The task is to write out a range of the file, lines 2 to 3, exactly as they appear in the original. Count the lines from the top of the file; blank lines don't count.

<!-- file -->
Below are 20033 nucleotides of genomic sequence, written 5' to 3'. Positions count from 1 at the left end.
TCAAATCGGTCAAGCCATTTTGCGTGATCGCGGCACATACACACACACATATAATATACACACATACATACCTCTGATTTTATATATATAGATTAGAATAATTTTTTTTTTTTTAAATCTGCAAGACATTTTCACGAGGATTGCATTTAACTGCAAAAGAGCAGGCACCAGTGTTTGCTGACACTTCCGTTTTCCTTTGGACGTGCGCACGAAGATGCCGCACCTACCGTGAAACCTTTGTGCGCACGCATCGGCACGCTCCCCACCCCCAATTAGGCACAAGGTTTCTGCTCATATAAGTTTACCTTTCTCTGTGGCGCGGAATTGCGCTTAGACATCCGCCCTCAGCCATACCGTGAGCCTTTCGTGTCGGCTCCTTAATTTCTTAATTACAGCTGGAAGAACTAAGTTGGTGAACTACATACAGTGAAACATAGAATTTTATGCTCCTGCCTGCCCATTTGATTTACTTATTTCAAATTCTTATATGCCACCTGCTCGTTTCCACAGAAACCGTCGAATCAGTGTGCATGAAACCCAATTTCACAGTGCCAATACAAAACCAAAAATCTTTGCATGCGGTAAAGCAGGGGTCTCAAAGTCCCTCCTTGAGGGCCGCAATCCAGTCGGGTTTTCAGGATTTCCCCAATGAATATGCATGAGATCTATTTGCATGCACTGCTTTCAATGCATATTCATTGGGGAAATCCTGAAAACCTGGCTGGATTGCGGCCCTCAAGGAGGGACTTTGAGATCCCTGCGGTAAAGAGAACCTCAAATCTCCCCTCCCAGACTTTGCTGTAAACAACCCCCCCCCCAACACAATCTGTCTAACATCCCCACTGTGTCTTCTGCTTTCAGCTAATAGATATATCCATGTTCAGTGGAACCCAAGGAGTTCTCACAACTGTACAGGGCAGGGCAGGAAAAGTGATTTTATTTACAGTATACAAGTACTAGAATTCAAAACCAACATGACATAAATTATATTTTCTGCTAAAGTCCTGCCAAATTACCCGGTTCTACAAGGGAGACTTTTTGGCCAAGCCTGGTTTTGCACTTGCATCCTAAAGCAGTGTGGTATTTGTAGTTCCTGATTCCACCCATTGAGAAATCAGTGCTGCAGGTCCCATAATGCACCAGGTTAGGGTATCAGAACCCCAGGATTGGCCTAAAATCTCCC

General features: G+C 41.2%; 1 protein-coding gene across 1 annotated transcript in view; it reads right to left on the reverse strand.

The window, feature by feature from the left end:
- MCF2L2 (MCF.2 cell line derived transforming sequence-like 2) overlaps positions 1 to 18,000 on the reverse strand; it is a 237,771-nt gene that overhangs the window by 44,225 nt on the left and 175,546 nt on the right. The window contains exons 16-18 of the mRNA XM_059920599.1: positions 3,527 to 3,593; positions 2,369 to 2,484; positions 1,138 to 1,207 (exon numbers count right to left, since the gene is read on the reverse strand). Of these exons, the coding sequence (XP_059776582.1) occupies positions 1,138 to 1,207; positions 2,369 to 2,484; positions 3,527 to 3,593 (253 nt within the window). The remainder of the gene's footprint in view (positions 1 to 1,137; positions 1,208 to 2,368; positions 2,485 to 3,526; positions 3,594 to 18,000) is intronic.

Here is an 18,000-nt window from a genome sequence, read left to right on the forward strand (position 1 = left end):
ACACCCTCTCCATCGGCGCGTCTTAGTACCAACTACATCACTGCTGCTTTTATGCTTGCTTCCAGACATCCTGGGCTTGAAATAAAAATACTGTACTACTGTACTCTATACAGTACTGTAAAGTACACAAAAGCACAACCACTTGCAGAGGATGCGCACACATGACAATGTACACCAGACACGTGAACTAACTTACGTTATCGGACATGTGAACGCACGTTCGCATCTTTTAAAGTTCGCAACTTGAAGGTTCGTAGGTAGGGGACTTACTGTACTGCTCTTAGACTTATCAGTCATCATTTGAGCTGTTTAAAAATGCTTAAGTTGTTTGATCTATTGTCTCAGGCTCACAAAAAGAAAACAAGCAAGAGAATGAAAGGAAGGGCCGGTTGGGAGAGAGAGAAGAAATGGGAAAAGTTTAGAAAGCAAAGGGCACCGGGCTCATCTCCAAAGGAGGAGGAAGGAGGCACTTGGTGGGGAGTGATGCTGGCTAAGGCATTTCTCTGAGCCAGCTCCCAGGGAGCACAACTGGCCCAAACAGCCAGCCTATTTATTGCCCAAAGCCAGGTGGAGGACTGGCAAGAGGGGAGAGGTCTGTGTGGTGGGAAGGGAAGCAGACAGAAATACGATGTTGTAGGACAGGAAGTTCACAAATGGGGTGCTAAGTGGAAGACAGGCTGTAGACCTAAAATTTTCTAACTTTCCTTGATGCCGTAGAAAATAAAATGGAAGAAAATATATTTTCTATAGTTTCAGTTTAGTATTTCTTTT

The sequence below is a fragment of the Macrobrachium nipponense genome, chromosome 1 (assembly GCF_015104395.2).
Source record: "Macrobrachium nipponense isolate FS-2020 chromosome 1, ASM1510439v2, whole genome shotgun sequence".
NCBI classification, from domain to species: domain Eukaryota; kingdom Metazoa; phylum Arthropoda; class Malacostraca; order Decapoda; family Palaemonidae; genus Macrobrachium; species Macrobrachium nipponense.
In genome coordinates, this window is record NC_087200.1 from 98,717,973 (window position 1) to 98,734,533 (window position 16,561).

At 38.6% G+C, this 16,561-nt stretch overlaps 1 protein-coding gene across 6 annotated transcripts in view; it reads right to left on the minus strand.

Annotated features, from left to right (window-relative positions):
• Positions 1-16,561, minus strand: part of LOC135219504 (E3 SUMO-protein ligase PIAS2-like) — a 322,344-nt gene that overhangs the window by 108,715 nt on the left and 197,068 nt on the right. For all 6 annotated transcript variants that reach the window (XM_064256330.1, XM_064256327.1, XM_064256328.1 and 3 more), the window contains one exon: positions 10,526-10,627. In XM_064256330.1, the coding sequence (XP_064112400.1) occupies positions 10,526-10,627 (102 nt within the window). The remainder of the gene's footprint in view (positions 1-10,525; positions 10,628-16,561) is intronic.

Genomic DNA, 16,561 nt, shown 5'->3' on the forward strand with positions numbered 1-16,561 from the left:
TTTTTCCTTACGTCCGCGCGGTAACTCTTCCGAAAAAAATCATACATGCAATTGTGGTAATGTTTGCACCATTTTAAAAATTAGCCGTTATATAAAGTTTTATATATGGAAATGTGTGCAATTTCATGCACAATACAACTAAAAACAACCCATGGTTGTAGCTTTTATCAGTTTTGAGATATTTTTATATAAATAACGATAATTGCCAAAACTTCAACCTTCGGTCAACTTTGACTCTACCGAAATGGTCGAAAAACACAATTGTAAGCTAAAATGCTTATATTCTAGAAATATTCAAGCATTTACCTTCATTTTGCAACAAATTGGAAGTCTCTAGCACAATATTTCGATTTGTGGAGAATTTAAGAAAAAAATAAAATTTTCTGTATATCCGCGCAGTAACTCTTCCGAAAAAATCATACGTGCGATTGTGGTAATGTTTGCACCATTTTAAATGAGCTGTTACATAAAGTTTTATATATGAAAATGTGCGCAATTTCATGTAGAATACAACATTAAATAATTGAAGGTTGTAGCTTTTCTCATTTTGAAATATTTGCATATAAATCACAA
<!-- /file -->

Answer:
TCAAATCGGTCAAGCCATTTTGCGTGATCGCGGCACATACACACACACATATAATATACACACATACATACCTCTGATTTTATATATATAGATTAGAATAATTTTTTTTTTTTTAAATCTGCAAGACATTTTCACGAGGATTGCATTTAACTGCAAAAGAGCAGGCACCAGTGTTTGCTGACACTTCCGTTTTCCTTTGGACGTGCGCACGAAGATGCCGCACCTACCGTGAAACCTTTGTGCGCACGCATCGGCACGCTCCCCACCCCCAATTAGGCACAAGGTTTCTGCTCATATAAGTTTACCTTTCTCTGTGGCGCGGAATTGCGCTTAGACATCCGCCCTCAGCCATACCGTGAGCCTTTCGTGTCGGCTCCTTAATTTCTTAATTACAGCTGGAAGAACTAAGTTGGTGAACTACATACAGTGAAACATAGAATTTTATGCTCCTGCCTGCCCATTTGATTTACTTATTTCAAATTCTTATATGCCACCTGCTCGTTTCCACAGAAACCGTCGAATCAGTGTGCATGAAACCCAATTTCACAGTGCCAATACAAAACCAAAAATCTTTGCATGCGGTAAAGCAGGGGTCTCAAAGTCCCTCCTTGAGGGCCGCAATCCAGTCGGGTTTTCAGGATTTCCCCAATGAATATGCATGAGATCTATTTGCATGCACTGCTTTCAATGCATATTCATTGGGGAAATCCTGAAAACCTGGCTGGATTGCGGCCCTCAAGGAGGGACTTTGAGATCCCTGCGGTAAAGAGAACCTCAAATCTCCCCTCCCAGACTTTGCTGTAAACAACCCCCCCCCCAACACAATCTGTCTAACATCCCCACTGTGTCTTCTGCTTTCAGCTAATAGATATATCCATGTTCAGTGGAACCCAAGGAGTTCTCACAACTGTACAGGGCAGGGCAGGAAAAGTGATTTTATTTACAGTATACAAGTACTAGAATTCAAAACCAACATGACATAAATTATATTTTCTGCTAAAGTCCTGCCAAATTACCCGGTTCTACAAGGGAGACTTTTTGGCCAAGCCTGGTTTTGCACTTGCATCCTAAAGCAGTGTGGTATTTGTAGTTCCTGATTCCACCCATTGAGAAATCAGTGCTGCAGGTCCCATAATGCACCAGGTTAGGGTATCAGAACCCCAGGATTGGCCTAAAATCTCCC

General features: G+C 41.2%; 1 protein-coding gene across 1 annotated transcript in view; it reads right to left on the reverse strand.